Treasury said the month-on-month inflation rate was projected to fall to around 10 percent
By Macdonald Dzirutwe
Optimistic … Finance minister Mthuli Ncube says economy will contract by as much as 6 percent, but he expects it to positively swing 11 percent next year
HARARE- Zimbabwe’s economy is projected to contract by up to 6 percent this year due to a drought that hit farming output and electricity generation but is expected to rebound in 2020 on better agriculture prospects, a treasury document showed on Monday.
Hopes that Zimbabwe’s economy would quickly rebound under President Emmerson Mnangagwa, who took over after the late Robert Mugabe was deposed in a coup in November 2017, have faded fast as citizens grapple with soaring inflation which has eroded earnings and savings.
Finance minister Mthuli Ncube said in a pre-budget planning document that Zimbabwe’s economic problems were being compounded by shortages of foreign currency, fuel and electricity.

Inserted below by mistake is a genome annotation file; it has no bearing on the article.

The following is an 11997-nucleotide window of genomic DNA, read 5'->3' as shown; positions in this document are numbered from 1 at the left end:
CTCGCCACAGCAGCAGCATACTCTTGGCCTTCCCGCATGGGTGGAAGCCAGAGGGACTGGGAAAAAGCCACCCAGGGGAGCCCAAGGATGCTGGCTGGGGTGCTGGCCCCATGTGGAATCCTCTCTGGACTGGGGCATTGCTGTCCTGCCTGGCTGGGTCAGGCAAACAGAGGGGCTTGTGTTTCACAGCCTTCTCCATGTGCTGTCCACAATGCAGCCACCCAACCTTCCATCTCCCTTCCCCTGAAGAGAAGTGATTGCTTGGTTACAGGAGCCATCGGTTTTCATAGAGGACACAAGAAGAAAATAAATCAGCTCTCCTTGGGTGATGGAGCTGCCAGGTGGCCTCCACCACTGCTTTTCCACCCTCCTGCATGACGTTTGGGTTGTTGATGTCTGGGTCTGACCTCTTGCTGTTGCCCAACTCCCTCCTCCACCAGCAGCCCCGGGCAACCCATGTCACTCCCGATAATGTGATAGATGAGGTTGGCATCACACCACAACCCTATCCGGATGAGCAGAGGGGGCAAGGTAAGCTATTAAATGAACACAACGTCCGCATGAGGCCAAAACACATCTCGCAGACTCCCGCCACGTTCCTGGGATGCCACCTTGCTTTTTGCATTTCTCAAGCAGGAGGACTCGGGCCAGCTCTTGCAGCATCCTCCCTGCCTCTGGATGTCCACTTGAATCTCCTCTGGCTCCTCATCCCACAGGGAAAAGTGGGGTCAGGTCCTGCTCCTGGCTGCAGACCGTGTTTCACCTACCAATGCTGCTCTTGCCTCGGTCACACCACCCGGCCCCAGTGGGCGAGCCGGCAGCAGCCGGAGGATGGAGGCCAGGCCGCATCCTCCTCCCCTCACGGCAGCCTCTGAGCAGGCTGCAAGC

“The economy is, therefore, projected to underperform by as much as -3 percent to -6 percent in 2019,” the document said, adding that the economy was expected to grow 4.6 percent next year.
The country is grappling with its worst crisis in a decade, with triple-digit inflation, rolling power cuts and shortages of U.S. dollars, medicines and fuel which have revived memories of the 2008 hyperinflation.
The treasury said the month-on-month inflation rate was projected to fall to around 10 percent by December this year before easing to 2.3 percent at the end of 2020.
Ncube announced last month that they would stop publishing year-on-year inflation figures after a currency change. But the IMF said inflation reached 300 percent in August.
The government had kept spending in check, the treasury said, and is expecting a budget deficit of up to 4 percent of GDP this year. Zimlive